The Vehicle OverTurning Model
August 2019 – New research published last month presents the methods used to develop the Vehicle OverTurning Model, a prototype Hazard Impact Model that supports impact-based forecasting and warning.
Decision-making by users of weather forecasts and warnings is better supported if users can understand the expected impact of the weather on their assets or activities – what the weather will do rather than just what the weather will be. Impact-based forecasts and warnings are increasingly used to support such decision-making.
This new research describes the development of the Vehicle OverTurning (VOT) Model and its use to support the production of National Severe Weather Warning Service (NSWWS) wind warnings by highlighting areas of the road network that are at risk of disruption due to vehicle overturning incidents.
Forecasting the potential impacts of severe weather events is challenging and can often be subjective. Hazard Impact Models, like the VOT model, are one way to reduce subjectivity as they aim to describe how a specific hazard (e.g. strong winds) interacts with assets (e.g. road networks) and users (e.g. road vehicles and drivers) to infer whether impacts are likely to occur.
The VOT model combines probabilistic wind hazard forecast information with vulnerability and exposure data to produce a forecast of the risk of vehicle overturning across the major trunk road network of Great Britain. This information can be used to support the issuance of NSWWS wind warnings and provide additional spatial and temporal detail about potential impacts.
VOT model output from 8th January 2015, 21:00 UTC run, valid for 9th January 2015 02:00 UTC and the updated and modified NSWWS Warnings based on the VOT model forecasts.
The VOT model uses minimum accident wind gust speeds defined as the wind gusts required to overturn unloaded and loaded HGVs (heavy good vehicles), unloaded LGVs (light goods vehicles) and cars. The hazard forecast probability for each vehicle type and forecast lead time is estimated by the proportion of ensemble members that exceed each wind gust threshold over a segment of the road network in the Met Office high resolution ensemble forecast system, MOGREPS-UK.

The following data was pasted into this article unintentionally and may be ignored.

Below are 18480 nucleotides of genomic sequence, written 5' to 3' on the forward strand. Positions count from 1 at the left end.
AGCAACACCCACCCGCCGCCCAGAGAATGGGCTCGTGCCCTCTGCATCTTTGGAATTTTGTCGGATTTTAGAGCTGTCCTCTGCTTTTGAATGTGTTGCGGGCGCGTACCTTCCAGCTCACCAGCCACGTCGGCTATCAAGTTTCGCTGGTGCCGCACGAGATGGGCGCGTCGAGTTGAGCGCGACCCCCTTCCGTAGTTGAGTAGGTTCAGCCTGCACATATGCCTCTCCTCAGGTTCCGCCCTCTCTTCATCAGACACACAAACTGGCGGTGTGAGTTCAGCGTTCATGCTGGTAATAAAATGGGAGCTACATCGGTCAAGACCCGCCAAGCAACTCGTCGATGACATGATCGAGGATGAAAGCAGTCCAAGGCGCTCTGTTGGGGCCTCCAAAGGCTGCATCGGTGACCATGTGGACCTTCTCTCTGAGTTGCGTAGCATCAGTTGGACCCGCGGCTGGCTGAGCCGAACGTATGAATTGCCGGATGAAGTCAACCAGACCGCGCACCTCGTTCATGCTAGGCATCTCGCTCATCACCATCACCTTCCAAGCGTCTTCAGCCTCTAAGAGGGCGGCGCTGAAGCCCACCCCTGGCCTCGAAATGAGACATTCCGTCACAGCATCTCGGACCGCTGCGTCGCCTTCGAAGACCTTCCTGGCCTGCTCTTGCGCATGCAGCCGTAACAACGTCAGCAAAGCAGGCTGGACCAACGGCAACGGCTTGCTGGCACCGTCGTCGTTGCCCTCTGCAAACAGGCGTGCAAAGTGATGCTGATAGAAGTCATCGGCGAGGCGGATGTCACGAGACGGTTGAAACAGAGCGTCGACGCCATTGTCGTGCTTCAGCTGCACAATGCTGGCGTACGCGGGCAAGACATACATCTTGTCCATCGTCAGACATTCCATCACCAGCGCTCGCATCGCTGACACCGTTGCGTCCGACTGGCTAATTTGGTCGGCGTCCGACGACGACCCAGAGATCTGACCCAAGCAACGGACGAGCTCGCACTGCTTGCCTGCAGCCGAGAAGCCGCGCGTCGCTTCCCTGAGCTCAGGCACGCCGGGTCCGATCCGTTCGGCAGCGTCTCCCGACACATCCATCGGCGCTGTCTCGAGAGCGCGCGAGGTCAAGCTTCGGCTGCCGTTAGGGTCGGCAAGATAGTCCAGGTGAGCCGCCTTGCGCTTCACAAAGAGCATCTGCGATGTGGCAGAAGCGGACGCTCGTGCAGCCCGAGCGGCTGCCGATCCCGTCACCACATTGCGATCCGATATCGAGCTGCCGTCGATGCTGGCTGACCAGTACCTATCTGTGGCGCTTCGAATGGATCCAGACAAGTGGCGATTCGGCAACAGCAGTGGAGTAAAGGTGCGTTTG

A vulnerability index is used to describe the characteristics of the road network which make it susceptible to wind-induced vehicle overturning. Four indicators are used to derive the vulnerability index. These are: (1) the mean altitude of each <=2km road segment, (2) the number of lanes per <=2km road segment, (3) infrastructure attributes (e.g. bridge, tunnel or slip road) and (4) road orientation relative to the forecast wind direction. Individual indicators are combined to produce a vulnerability index between 0 (low vulnerability) and 1 (high vulnerability).
Department for Transport Annual Average Daily Flow data are used to describe the variability in the exposed vehicle population as the hazard severity increases, and the number of vehicles that are exposed to the hazard at each road segment and forecast lead time.
By combining hazard, vulnerability and exposure in this way an objective, consistent assessment of the potential risk to road users during high wind events can be provided to operational meteorologists, to inform where and when weather warnings related to road transport should be issued.
It is important that the VOT model methodology be evaluated against observed occurrences of vehicle overturning incidents and tested to ensure the design, with its assumptions and caveats, is robust.
It is also important that the output of the VOT model be tested with users, including Operational Meteorologists at the Met Office and embedded forecasters and advisors at National Highways. This is critical to ensure that the forecasts are useful and usable and are effective at supporting decision making. Feedback from trials with these users will help inform how the VOT model can be improved and determine the value of Hazard Impact Models to different user groups.
Notes to reader
The paper, Developing a hazard impact model to support impact-based forecasts and warnings: The Vehicle OverTurning Model (doi: 10.1002/met.1819), was published in Meteorological Applications on 3rd July 2019.